Following early shipments the past couple of years, Arkansas tomato loadings are expected to be more normal time-wise with light volume starting around June 10. Primary production is centered in south-central Arkansas around small towns such as Hermitage. Shipments should continue until about July 20th.
We’ll soon be entering the time of year when the bottom will drop out on Florida produce shipments as overall volume plummets. An exception is with Florida avocados.
South Florida had 7,500 acres in the 2012-13 season, shipping 1.16 million bushels. This was higher than the 819,594 bushel average growers shipped on an annual basis between 2006 and 2010.
Very light avocado shipments have started, but good volume will not hit until about July 1st. Peak shipments should take place in July through September.
It is the tail end of the Florida shipping season for citrus, but there may be a little more product for hauling than originally predicted. The updated estimate shows an increase in grapefruit and a small decline in tangerines, with orange volume remaining the same.
The grapefruit forecast has been increased by 1.3 million equivalent cartons in May from its April estimate.
Colored grapefruit production increased 500,000 cartons while white grapefruit jumped 800,000 cartons, according to the USDA. About 95% of the state’s grapefruit has been shipped. The tangerines forecast has been dropped by 100,000 boxes to 3.4 million boxes. About 97% of the state’s honey tangerines has been shipped.
As for oranges, volume remains at 138 million cartons, with the late season valencias volume staying at 71 million cartons. The majority of the Florida’s oranges are processed. As for the fresh market, about 70% of navels, half of the grapefruit and two-thirds of the tangerines are for fresh.
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Here’s a round up of some loading and coming loading opportunities in Florida, Georgia and South Carolina, where produce shipments have been slower gaining momentum due to temperatures below normal.
Tomato shipments have pretty much finished in the Immokalee area and have shifted to the Palmetto-Ruskin district. Loadings were very light at the beginning of May, but now volume is picking up. Due to weather conditions some disease problems have appeared, so be watchful what you are putting on the truck.
Florida watermelons like it hot and cool weather has put shipments behind schedule. Watermelon loadings should be hitting good volume by the end of May.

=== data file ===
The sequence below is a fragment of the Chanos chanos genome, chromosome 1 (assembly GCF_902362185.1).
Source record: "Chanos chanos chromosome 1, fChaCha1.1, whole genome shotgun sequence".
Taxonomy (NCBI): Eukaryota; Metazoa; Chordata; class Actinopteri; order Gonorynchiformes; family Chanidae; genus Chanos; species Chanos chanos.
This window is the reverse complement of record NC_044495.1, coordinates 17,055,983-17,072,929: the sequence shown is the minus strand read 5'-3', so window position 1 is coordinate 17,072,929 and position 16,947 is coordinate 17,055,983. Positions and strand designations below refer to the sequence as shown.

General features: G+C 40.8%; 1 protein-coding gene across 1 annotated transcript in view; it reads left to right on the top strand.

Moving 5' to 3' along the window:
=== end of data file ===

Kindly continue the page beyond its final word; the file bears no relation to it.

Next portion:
Mixed vegetables also continue to be shipped.
Blueberry shipments continue to increase from Georgia as new acreage comes into production each year. In fact, the state is now one of the leading shippers of “blues.” Georgia should have about 70 million pounds of blueberries, which equals about 1,750 truckload equivalents.
Georgia has about 22,000 acres of blueberries. Shipments, which have been underway a couple of weeks, are now moving into volume.
Like other produce items, a cool spring has delayed Georgia peach shipments. There should be around 1.8 to 2 million, 25 pound cartons of peaches for hauling this season. Good quality and normal volume is predicted. Shipments should continue into mid-August.
Vidalia onion shipments are lower due to weather and disease, but moderate volume continues from Southeastern Georgia. Mixed veggies from Central and Southern Georgia also continue.
Despite cold and wet weather prections for South Carolina strawberries, shipments are good. Strawberry loadings usually end in May, but this year are expected to continue through June.
South Carolina peach loadings also look promising. Light shipments get underway in a few weeks. Florida mixed vegetable loads – grossing about $3200 to Chicago.
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Heavenly Villagio Marzano® is an authentic Mini San Marzano tomato originating in Europe and exclusive to Village Farms®, who are the first to offer this new variety to customers in North America. With a better than anticipated response and a sold out season the company is ramping up production for 2013. Sought after by chefs and foodies alike, consumers are also asking grocers for the tomato by name. Heavenly Villagio Marzano® is a great snacking tomato sold in convenient grab and go 1-lb and 10 oz bags. Ideal for the health conscious consumer, it is a versatile tomato wonderful for snacking or salads, stuffed as an appetizer, cooked into a sauce, or try fire roasting to bring out the tomatoes unique flavor.
Click here to see Darren Brown, Executive Chef at Oru Restaurant, discuss Village Farms’ passion for tomatoes.
Part of Village Farms®, “Olde World Flavor™” collection, Heavenly Villagio Marzano®, “Has the authentic tomato flavor experience that is highly desired but generally lacking in many varieties on the market today”, says Helen L. Aquino, Marketing Manager for Village Farms®. Aquino continues, “We hear this over and over again from consumers; Heavenly Villagio Marzano® has Garden Fresh Flavor™.”
Visit Village Farms® at this year’s PMA Fresh Summit in Anaheim at booth number 2510 to see all of the exclusive varieties from the Village Farms® collection or visit us at www.villagefarms.com
About Village Farms:
Village Farms leads the industry as premier grower and marketer in North America of branded, finest quality, hydroponic greenhouse grown produce. Our great tasting fresh vine ripened tomato, bell pepper, and cucumber varieties are handpicked at the peak of flavor. At Village Farms we exceed customer expectations through our unparalleled commitment to quality produce, remarkable food safety standards, and sustainable growing practices utilizing leading edge environmental stewardship principles. Our earth friendly growing methods produce vegetables 365 days a year that are healthier for people and the planet. Village Farms is Good for the Earth®.
Source: Village Farms
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